The new Hotel Vermont has been winning praise from all quarters for its architecture and décor, cuisine and use of local resources and products, from granite to soap to original art (including the found-wood "painting" by Duncan Johnson pictured at right).
In an announcement today, BWW organizer Peter Biello said, "Our writers get a wider audience, and Hotel Vermont's guests get a pleasurable reading experience. It's a win-win."
It would be especially winning, Biello added, if one of those guests had the power to advance any of the writers' careers.
Regardless of serendipitous "discovery" by a visiting publisher, the writers can at least hope hotel visitors will choose their poetry, stories or essays for bedtime reading.
These pieces — I'm calling them "locavore lit" — will be chosen by staff at Hotel Vermont and and compiled into a modest publication on a quarterly basis, said the announcement.
Hotel Vermont marketing coordinator Tori Carton added, "The arts are an integral part of the Hotel Vermont experience and we hope that our partnership with Burlington Writers Workshop will continue to advance the arts in our community, and give our guests a well-rounded and unique stay in Burlington.”
By the way, a member of the BWW, Michael Freed-Thall, has a fiction story in this week's Winter Reading Issue of Seven Days. You can read "Fort Stockton Blues" here. And here's a glimpse at a past BWW workshop.
Waterbury photographer Peter Miller has had many well-deserved accolades in his long career. His latest is another honor that few artists can claim: Vermont's senior senator, Patrick Leahy — no slouch behind the lens himself — read a tribute to Miller on November 20 on the Senate floor.
Leahy's speech, printed here in full, says it all:
Mr. President, for generations, Vermonters have contributed to our national culture, through art, music, film and prose. Peter Miller is one such artist whose impressive work throughout his life as both a photographer and author has showcased Vermont and its residents and enriching us all.
As an amateur photographer, I have followed Peter's work for decades with admiration. From his early beginnings as a U.S. Army photographer to his travels across Europe with Yousuf Karsh, he has channeled his passion and energy into a remarkable art. Over the past 20 years, his unique ability to capture the Vermont spirit has been well documented and his consistent approach to producing authentic depictions of the Vermont way of life is unparalleled. He shuns the commercialization of art and instead creates his work solely to share and promote the values of our small and community-based State. This attitude was evident more than ever when, being honored as the Burlington Free Press' "Vermonter of the Year" in 2006 for his book "Vermont Gathering Places," he frankly said, "I don't shoot for galleries. I shoot for myself and the people I photograph."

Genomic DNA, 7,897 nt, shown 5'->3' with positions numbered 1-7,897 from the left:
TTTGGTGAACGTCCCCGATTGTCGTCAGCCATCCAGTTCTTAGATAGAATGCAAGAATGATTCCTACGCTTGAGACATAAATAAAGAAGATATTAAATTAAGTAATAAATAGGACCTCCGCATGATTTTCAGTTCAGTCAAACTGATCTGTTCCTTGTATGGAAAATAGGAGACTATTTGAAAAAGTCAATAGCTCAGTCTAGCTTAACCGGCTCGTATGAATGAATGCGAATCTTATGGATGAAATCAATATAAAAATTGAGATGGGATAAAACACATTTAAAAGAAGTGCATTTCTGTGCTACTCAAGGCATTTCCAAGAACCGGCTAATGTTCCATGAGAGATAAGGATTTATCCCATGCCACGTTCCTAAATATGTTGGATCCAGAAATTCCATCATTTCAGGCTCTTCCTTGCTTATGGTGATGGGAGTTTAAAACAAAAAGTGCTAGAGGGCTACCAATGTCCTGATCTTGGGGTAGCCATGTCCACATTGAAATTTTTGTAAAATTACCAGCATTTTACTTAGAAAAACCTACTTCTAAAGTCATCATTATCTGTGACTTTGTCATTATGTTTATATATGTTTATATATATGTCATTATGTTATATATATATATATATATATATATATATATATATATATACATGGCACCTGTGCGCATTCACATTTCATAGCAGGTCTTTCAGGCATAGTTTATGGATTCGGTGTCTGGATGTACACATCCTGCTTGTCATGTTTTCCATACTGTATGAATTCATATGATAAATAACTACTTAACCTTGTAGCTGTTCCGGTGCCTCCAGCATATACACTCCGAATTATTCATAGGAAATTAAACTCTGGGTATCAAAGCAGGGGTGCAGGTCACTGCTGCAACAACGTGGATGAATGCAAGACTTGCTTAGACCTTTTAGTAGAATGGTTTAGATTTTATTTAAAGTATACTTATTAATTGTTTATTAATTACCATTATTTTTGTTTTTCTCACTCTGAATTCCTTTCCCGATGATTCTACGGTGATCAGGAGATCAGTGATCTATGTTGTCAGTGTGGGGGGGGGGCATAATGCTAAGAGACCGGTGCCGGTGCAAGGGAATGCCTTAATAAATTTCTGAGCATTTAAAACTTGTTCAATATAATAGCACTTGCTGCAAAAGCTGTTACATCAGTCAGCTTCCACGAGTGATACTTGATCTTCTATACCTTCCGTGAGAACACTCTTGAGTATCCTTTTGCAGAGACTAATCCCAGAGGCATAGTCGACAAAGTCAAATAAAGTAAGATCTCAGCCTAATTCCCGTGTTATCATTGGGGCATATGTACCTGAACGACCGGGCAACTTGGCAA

Ben Aleshire, the former Burlington "poet for hire" who could often be spotted at the downtown Farmers Market, moved to New Orleans last year. He's set up shop at a busy intersection in the French Quarter, selling poems to passersby, and has attracted the attention of that city's press.
The Gambit, New Orleans' alt-weekly, focuses on Aleshire and several other local poets for hire in a recent cover article. Here's a quote from it:
Both [Aleshire] and [fellow poet Tristan] Bennett say they can come up with meaningful work in 10 to 15 minutes. "When people stand there and hug me and weep and tell me they're going to frame it, I think the evidence is there," Aleshire says. "That keeps me doing it. It fuels me when people tell me that this is real."
Gambit photo of Ben Aleshire by Cheryl Gerber.
Charlotte photographer P. Brian Machanic has produced an 82-page volume titled This Book Is for the Birds, but of course the book is really for bird lovers.
Machanic notes in a preface that there are some "50-60 million" birders in the United States, that is, obsessed individuals "whose affliction for monitoring things avian is all consumptive, leading to forays afield at ungodly hours, while being viciously attacked by the biting insects which birds are supposed to eat." The author admits he is not one of these people:
I'm more of a bird-watcher sort, which means that I enjoy sleeping in once a month, and stop looking for nighthawks when the thunder and lightning starts. I have only a couple of well-worn bird field guides, the second of which was purchased when I thought I'd lost the first.
What Machanic is afflicted with, however, is "a penchant for spending hours and hours at a time waiting for that perfect shot" — that is, with his camera. (The detail at right is from "House Wren.") The right photograph, he imagines, might catapult him into "the Bird Watchers' Hall of Fame and allow me to generously dip into the multi-billion-dollar industry devoted to supplying every imaginable need of the birding world."
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